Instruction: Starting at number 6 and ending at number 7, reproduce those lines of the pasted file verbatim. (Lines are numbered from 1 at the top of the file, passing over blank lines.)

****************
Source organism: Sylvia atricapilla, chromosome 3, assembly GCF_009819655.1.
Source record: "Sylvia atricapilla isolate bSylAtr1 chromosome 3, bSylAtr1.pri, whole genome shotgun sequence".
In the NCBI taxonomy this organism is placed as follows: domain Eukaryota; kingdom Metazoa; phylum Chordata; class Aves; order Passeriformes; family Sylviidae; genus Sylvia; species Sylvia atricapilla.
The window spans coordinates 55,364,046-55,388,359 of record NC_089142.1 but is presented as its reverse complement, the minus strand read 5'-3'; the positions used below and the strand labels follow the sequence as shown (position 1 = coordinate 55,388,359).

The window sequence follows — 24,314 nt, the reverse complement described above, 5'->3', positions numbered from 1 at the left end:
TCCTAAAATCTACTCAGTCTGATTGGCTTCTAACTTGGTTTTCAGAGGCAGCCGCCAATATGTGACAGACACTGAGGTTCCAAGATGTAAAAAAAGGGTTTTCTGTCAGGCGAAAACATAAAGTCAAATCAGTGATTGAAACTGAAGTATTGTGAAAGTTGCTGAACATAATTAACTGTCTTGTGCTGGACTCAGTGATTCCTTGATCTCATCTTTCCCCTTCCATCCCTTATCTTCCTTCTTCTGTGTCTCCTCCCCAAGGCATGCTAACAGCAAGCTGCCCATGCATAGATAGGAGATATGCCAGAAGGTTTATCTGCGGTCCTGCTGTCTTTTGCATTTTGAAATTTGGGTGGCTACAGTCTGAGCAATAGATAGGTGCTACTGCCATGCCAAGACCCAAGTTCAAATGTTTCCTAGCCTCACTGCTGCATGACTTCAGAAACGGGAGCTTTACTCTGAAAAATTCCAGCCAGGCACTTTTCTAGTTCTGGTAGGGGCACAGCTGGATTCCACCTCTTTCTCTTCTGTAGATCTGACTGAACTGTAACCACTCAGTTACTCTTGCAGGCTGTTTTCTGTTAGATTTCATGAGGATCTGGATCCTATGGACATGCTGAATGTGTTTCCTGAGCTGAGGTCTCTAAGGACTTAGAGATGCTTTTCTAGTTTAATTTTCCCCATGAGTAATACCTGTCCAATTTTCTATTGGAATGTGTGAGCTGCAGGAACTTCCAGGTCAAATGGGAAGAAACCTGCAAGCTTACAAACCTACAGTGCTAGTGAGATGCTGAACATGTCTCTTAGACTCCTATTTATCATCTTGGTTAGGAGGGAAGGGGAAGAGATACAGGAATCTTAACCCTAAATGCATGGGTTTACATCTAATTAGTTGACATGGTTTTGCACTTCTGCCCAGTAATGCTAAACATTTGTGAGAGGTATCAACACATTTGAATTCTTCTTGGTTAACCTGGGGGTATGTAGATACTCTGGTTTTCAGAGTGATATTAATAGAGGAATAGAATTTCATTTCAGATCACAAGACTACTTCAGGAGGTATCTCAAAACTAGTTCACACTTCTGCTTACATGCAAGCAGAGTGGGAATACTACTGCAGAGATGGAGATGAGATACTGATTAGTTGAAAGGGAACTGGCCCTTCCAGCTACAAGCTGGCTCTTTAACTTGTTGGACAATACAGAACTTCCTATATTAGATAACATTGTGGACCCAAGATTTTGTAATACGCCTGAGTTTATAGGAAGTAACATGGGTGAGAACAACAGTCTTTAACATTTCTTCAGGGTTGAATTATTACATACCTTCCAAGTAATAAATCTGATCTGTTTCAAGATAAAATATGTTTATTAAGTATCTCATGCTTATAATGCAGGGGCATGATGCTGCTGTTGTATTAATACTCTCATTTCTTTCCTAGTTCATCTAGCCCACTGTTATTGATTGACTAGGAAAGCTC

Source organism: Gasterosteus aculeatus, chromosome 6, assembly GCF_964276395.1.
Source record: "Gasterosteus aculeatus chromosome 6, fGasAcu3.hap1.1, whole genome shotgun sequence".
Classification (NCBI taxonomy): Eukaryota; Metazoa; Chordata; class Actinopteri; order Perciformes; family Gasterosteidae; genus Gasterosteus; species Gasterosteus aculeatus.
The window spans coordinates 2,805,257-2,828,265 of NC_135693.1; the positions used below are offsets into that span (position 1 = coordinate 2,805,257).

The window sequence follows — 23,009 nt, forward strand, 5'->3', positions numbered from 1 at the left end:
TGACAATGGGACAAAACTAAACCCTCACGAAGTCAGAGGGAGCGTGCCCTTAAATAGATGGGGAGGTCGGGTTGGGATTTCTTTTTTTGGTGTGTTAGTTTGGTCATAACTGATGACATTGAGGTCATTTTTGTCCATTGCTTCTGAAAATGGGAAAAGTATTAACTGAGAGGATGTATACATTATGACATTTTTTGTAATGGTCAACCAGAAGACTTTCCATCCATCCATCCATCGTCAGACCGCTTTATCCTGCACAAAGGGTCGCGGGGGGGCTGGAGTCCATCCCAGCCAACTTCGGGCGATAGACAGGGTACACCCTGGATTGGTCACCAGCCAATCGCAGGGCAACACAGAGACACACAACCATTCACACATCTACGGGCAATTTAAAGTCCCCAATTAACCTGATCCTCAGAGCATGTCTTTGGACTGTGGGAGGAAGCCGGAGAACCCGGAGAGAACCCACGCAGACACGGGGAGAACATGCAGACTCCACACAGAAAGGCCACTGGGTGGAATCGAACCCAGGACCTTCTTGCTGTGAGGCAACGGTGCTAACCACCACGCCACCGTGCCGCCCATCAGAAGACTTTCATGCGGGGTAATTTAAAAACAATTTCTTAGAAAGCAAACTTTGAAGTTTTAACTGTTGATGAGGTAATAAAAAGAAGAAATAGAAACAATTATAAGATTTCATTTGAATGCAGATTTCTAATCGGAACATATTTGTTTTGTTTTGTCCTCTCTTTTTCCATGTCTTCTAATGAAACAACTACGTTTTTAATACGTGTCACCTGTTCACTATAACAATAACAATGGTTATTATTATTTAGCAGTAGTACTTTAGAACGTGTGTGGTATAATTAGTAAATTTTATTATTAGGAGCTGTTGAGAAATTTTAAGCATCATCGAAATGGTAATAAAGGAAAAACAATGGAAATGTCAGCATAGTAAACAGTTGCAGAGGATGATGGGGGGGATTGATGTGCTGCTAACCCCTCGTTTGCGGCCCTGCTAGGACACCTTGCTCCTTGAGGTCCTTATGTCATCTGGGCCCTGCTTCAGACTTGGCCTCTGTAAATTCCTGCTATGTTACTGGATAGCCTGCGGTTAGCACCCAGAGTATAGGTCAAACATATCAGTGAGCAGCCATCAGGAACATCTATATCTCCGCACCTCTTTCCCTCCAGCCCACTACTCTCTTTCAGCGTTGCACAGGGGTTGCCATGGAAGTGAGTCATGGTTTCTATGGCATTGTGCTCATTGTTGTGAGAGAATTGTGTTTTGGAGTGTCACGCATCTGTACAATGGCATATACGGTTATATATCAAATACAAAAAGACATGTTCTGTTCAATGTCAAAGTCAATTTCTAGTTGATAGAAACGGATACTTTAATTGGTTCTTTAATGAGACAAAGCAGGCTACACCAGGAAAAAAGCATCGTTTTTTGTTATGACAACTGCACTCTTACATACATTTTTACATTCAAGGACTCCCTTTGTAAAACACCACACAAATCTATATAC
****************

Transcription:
TCCTAAAATCTACTCAGTCTGATTGGCTTCTAACTTGGTTTTCAGAGGCAGCCGCCAATATGTGACAGACACTGAGGTTCCAAGATGTAAAAAAAGGGTTTTCTGTCAGGCGAAAACATAAAGTCAAATCAGTGATTGAAACTGAAGTATTGTGAAAGTTGCTGAACATAATTAACTGTCTTGTGCTGGACTCAGTGATTCCTTGATCTCATCTTTCCCCTTCCATCCCTTATCTTCCTTCTTCTGTGTCTCCTCCCCAAGGCATGCTAACAGCAAGCTGCCCATGCATAGATAGGAGATATGCCAGAAGGTTTATCTGCGGTCCTGCTGTCTTTTGCATTTTGAAATTTGGGTGGCTACAGTCTGAGCAATAGATAGGTGCTACTGCCATGCCAAGACCCAAGTTCAAATGTTTCCTAGCCTCACTGCTGCATGACTTCAGAAACGGGAGCTTTACTCTGAAAAATTCCAGCCAGGCACTTTTCTAGTTCTGGTAGGGGCACAGCTGGATTCCACCTCTTTCTCTTCTGTAGATCTGACTGAACTGTAACCACTCAGTTACTCTTGCAGGCTGTTTTCTGTTAGATTTCATGAGGATCTGGATCCTATGGACATGCTGAATGTGTTTCCTGAGCTGAGGTCTCTAAGGACTTAGAGATGCTTTTCTAGTTTAATTTTCCCCATGAGTAATACCTGTCCAATTTTCTATTGGAATGTGTGAGCTGCAGGAACTTCCAGGTCAAATGGGAAGAAACCTGCAAGCTTACAAACCTACAGTGCTAGTGAGATGCTGAACATGTCTCTTAGACTCCTATTTATCATCTTGGTTAGGAGGGAAGGGGAAGAGATACAGGAATCTTAACCCTAAATGCATGGGTTTACATCTAATTAGTTGACATGGTTTTGCACTTCTGCCCAGTAATGCTAAACATTTGTGAGAGGTATCAACACATTTGAATTCTTCTTGGTTAACCTGGGGGTATGTAGATACTCTGGTTTTCAGAGTGATATTAATAGAGGAATAGAATTTCATTTCAGATCACAAGACTACTTCAGGAGGTATCTCAAAACTAGTTCACACTTCTGCTTACATGCAAGCAGAGTGGGAATACTACTGCAGAGATGGAGATGAGATACTGATTAGTTGAAAGGGAACTGGCCCTTCCAGCTACAAGCTGGCTCTTTAACTTGTTGGACAATACAGAACTTCCTATATTAGATAACATTGTGGACCCAAGATTTTGTAATACGCCTGAGTTTATAGGAAGTAACATGGGTGAGAACAACAGTCTTTAACATTTCTTCAGGGTTGAATTATTACATACCTTCCAAGTAATAAATCTGATCTGTTTCAAGATAAAATATGTTTATTAAGTATCTCATGCTTATAATGCAGGGGCATGATGCTGCTGTTGTATTAATACTCTCATTTCTTTCCTAGTTCATCTAGCCCACTGTTATTGATTGACTAGGAAAGCTC

Source organism: Gasterosteus aculeatus, chromosome 6, assembly GCF_964276395.1.